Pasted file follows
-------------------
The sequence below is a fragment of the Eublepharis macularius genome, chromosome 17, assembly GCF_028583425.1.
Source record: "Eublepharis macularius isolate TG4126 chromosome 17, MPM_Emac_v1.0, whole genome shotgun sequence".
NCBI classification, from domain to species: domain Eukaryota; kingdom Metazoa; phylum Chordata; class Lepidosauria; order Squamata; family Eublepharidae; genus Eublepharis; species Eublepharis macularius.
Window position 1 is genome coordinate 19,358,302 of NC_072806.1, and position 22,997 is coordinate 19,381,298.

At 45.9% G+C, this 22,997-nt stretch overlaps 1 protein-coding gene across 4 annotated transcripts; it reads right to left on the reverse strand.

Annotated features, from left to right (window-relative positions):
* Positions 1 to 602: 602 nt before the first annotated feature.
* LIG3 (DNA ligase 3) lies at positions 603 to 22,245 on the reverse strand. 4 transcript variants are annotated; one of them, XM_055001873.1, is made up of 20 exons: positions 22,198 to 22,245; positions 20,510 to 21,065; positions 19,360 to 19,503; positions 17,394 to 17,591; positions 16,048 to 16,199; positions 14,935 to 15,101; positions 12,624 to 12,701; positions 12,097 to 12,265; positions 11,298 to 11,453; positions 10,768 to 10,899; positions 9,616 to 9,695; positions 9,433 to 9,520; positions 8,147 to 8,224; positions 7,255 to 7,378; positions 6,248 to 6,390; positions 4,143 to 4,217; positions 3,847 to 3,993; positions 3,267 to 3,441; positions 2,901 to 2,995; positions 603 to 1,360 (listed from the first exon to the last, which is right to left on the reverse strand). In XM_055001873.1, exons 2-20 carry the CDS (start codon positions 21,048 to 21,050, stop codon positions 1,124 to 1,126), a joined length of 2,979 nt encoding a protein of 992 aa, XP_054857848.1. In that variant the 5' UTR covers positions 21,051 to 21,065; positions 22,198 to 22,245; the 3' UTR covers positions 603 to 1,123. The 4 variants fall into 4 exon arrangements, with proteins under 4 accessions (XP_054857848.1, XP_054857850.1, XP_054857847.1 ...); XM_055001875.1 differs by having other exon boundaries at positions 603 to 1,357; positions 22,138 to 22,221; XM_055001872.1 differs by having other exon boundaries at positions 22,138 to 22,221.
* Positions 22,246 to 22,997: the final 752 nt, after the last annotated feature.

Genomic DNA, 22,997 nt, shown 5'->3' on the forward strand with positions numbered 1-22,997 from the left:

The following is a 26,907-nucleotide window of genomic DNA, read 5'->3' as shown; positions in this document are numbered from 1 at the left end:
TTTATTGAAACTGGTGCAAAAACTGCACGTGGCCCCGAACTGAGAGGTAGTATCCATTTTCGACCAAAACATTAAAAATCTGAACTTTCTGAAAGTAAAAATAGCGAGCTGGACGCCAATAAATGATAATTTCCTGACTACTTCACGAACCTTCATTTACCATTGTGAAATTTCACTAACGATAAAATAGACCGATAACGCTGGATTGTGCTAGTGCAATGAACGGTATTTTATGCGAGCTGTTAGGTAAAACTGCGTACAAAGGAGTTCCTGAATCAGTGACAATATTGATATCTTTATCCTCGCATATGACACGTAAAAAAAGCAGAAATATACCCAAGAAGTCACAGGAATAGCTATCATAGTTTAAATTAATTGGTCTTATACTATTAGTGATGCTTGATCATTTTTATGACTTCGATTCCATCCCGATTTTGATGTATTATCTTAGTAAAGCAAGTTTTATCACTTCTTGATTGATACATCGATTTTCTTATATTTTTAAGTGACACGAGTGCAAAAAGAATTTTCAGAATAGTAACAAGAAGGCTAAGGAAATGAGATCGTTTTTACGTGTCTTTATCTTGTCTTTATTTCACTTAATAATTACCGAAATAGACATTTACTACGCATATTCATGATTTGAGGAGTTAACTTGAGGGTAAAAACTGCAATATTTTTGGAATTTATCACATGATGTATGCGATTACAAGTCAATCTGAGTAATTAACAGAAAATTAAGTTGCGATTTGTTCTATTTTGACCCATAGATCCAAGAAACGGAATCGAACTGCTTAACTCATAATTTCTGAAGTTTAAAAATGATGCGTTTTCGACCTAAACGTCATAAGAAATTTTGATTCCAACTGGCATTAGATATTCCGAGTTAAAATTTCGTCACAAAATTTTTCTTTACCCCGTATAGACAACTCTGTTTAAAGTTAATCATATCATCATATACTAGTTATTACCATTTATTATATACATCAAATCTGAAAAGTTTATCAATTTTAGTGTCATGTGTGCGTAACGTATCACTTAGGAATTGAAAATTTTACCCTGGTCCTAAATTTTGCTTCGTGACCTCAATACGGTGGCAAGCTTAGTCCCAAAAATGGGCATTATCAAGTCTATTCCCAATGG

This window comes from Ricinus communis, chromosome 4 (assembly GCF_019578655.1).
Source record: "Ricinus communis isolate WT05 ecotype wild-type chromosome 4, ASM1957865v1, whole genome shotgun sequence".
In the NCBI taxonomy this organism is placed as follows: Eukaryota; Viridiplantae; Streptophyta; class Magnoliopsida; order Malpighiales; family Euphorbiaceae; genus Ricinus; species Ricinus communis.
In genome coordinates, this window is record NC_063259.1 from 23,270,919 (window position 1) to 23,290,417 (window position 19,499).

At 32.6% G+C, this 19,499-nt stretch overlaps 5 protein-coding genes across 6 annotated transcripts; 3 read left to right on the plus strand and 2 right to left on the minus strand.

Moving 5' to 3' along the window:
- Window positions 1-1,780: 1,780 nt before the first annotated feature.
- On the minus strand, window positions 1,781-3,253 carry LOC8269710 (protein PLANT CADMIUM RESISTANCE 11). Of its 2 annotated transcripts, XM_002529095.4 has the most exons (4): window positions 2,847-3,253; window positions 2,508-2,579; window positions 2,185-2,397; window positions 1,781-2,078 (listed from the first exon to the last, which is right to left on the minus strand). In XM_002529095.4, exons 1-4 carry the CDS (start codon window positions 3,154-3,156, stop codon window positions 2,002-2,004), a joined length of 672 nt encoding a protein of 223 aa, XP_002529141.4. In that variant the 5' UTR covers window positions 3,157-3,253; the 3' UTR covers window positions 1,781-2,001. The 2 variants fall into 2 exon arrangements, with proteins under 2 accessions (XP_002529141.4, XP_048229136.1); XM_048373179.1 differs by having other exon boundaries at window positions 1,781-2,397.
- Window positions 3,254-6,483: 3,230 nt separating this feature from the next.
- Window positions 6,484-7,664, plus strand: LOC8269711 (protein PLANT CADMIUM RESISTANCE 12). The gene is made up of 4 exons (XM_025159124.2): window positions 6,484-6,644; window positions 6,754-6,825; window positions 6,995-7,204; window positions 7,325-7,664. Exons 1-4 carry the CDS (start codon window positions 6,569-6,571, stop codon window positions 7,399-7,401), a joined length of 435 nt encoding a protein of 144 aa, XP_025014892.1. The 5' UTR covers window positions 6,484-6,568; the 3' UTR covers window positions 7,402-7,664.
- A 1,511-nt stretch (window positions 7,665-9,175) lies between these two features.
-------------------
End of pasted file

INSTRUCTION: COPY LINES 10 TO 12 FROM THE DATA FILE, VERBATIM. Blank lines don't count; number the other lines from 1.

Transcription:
Genomic DNA, 22,997 nt, shown 5'->3' on the forward strand with positions numbered 1-22,997 from the left:

The following is a 26,907-nucleotide window of genomic DNA, read 5'->3' as shown; positions in this document are numbered from 1 at the left end:
TTTATTGAAACTGGTGCAAAAACTGCACGTGGCCCCGAACTGAGAGGTAGTATCCATTTTCGACCAAAACATTAAAAATCTGAACTTTCTGAAAGTAAAAATAGCGAGCTGGACGCCAATAAATGATAATTTCCTGACTACTTCACGAACCTTCATTTACCATTGTGAAATTTCACTAACGATAAAATAGACCGATAACGCTGGATTGTGCTAGTGCAATGAACGGTATTTTATGCGAGCTGTTAGGTAAAACTGCGTACAAAGGAGTTCCTGAATCAGTGACAATATTGATATCTTTATCCTCGCATATGACACGTAAAAAAAGCAGAAATATACCCAAGAAGTCACAGGAATAGCTATCATAGTTTAAATTAATTGGTCTTATACTATTAGTGATGCTTGATCATTTTTATGACTTCGATTCCATCCCGATTTTGATGTATTATCTTAGTAAAGCAAGTTTTATCACTTCTTGATTGATACATCGATTTTCTTATATTTTTAAGTGACACGAGTGCAAAAAGAATTTTCAGAATAGTAACAAGAAGGCTAAGGAAATGAGATCGTTTTTACGTGTCTTTATCTTGTCTTTATTTCACTTAATAATTACCGAAATAGACATTTACTACGCATATTCATGATTTGAGGAGTTAACTTGAGGGTAAAAACTGCAATATTTTTGGAATTTATCACATGATGTATGCGATTACAAGTCAATCTGAGTAATTAACAGAAAATTAAGTTGCGATTTGTTCTATTTTGACCCATAGATCCAAGAAACGGAATCGAACTGCTTAACTCATAATTTCTGAAGTTTAAAAATGATGCGTTTTCGACCTAAACGTCATAAGAAATTTTGATTCCAACTGGCATTAGATATTCCGAGTTAAAATTTCGTCACAAAATTTTTCTTTACCCCGTATAGACAACTCTGTTTAAAGTTAATCATATCATCATATACTAGTTATTACCATTTATTATATACATCAAATCTGAAAAGTTTATCAATTTTAGTGTCATGTGTGCGTAACGTATCACTTAGGAATTGAAAATTTTACCCTGGTCCTAAATTTTGCTTCGTGACCTCAATACGGTGGCAAGCTTAGTCCCAAAAATGGGCATTATCAAGTCTATTCCCAATGG